I have a slip bobber question

Discussion in 'All Catfishing' started by KansasKatter, Sep 7, 2006.

  1. KansasKatter

    KansasKatter New Member

    Messages:
    807
    State:
    Wichita Kansas
    Ok slip bobber experts, tell me what a bite is like using the slip bobber rig? I mean, do you go by the bobber going under, like a conventional bobber? Or do you still get the rod shake, as if you were fishing on the bottom? I am thinking generally of bank fishing, with very slow current, especially at night. Do I have to light my bobber, or can I watch the rod tip as usual?

    Thanks!
     
  2. dwreel

    dwreel New Member

    Messages:
    554
    State:
    Southern Pines, NC
    Depending on the bobber size or the fish, it could go under. Or it might just take off in whatever direction. If you can feel the fish has got your bait, set the hook.
     

  3. Netmanjack

    Netmanjack New Member

    Messages:
    3,734
    State:
    Ohio
    You can do all the above Jeff. Watch it go under,light it up at night and see your pole bend when a fish is on. Oh yeah you can use a line out alarm too. The slip float is mainly to suspend your bait. When a cat takes it you will know, what ever way you choose.:big_smile:
     
  4. catfishjohn

    catfishjohn New Member

    Messages:
    10,217
    State:
    Greenup Co. KY
    My bobber will usually disappear,even if its on bottom.I use a glow stick(2-3") that I tape on to my bobber so I can see it better.
     
  5. KansasKatter

    KansasKatter New Member

    Messages:
    807
    State:
    Wichita Kansas
    One more question, what size bobber are you using with live bait? Usually a 3-4" goldfish, or 4-6" perch.

    Seems like it would need to be fairly large to keep the bait from taking it all over the place, or pulling it under.
     
  6. catfishjohn

    catfishjohn New Member

    Messages:
    10,217
    State:
    Greenup Co. KY
    Mine are 9-10" cigar style bobbers.I usually use that size of bait also.If their good and lively they will move it around and take it partially under(depending on amount of weight) but they usually don't take it all the way.Trust me,you'll know when a fish is doing the pulling...I almost always use a slip bobber,I like to be able to change depths up to see where their at.Good Luck with them!!!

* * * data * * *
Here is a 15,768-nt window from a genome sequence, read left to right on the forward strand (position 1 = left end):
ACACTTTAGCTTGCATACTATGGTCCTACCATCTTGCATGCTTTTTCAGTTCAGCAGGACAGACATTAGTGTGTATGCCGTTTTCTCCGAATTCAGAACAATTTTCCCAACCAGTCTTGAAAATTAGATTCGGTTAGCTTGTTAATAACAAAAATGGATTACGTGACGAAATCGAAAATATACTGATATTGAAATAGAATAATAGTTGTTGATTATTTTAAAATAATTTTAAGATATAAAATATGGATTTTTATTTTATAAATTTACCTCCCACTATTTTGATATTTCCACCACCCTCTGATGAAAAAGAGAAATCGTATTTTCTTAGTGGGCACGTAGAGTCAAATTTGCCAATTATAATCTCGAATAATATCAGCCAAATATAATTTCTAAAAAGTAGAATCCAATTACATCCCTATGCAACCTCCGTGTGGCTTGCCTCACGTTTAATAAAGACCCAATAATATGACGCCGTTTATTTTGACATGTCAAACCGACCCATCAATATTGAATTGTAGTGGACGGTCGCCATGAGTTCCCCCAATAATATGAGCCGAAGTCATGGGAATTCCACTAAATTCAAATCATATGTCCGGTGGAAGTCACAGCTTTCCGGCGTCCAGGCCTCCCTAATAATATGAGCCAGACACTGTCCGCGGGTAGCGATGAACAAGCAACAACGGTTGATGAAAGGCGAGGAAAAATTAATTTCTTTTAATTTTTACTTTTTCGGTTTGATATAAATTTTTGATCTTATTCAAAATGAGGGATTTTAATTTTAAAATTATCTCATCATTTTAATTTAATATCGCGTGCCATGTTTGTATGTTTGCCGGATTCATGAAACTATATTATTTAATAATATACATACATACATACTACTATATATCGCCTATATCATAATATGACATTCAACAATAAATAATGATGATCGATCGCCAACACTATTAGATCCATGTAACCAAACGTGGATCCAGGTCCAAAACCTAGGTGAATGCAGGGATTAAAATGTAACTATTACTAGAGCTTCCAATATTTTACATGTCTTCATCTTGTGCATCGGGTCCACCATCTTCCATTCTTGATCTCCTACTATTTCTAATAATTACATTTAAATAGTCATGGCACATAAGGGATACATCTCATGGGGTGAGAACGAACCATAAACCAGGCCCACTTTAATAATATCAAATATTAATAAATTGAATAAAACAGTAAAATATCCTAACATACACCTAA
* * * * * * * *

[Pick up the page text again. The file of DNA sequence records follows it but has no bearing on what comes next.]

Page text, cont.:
7. Netmanjack

    Netmanjack New Member

    Messages:
    3,734
    State:
    Ohio
    Jeff, slide over to the right side of your screen , one of our sponsors Main Wolf Products Has the best Kat Bobbers that I have ever seen! You cant go wrong with one of them.
     
  8. laidbck111

    laidbck111 New Member

    I am no expert but for a big slip bobber I like to use a glow stick and see the bobber run are go under. You would be surprised at how well you can actually see a glowstick at night. You can use your clicker if you like are fish it like a regular bobber. And you can watch your rod tip. I use a bobber at times to suspend my bait are drift it right over the tops of stumps and rocks. See clear as mud. A bobber is very verstile and can be used as many ways as you can think of, so good luck. I hope I cleared that up for you by adding more dirt to the mud, lol
     
  9. CJ21

    CJ21 New Member

    Messages:
    4,303
    State:
    Montgomery, Alabama
    The bobber goes under most of the time, or they might just run with the bobber. Its is fun fishing this way.
     
  10. gadzooks

    gadzooks New Member

    Messages:
    1,532
    State:
    Kingwood, Tx (Houston)
    Sometimes, they play with the bait, they'll take it and make the bobber go down, then it will pop back up. It can happen several times before they take it and run or dive with it. If you use Kahles or J hooks, be patient and set the hook once it looks like they'be taken it under for good. With circles, let them set the hook. Once there is a good bend in the rod, you've got 'em. Just start reeling. But, if the bobber keeps moving around, sometimes going under, them moving around again, it may be time to start reeling in with cirlces or set the hook with Kahles and J's. Most likely, there's a fish on the hook, it may be small, but I have reeled in when that happens and there will be a 3 or 4 pound channel cat. The bite is probably the same as when bottom fishing, but I don't think you get the rod shaking you do on the bottom because the float absorbs the shock.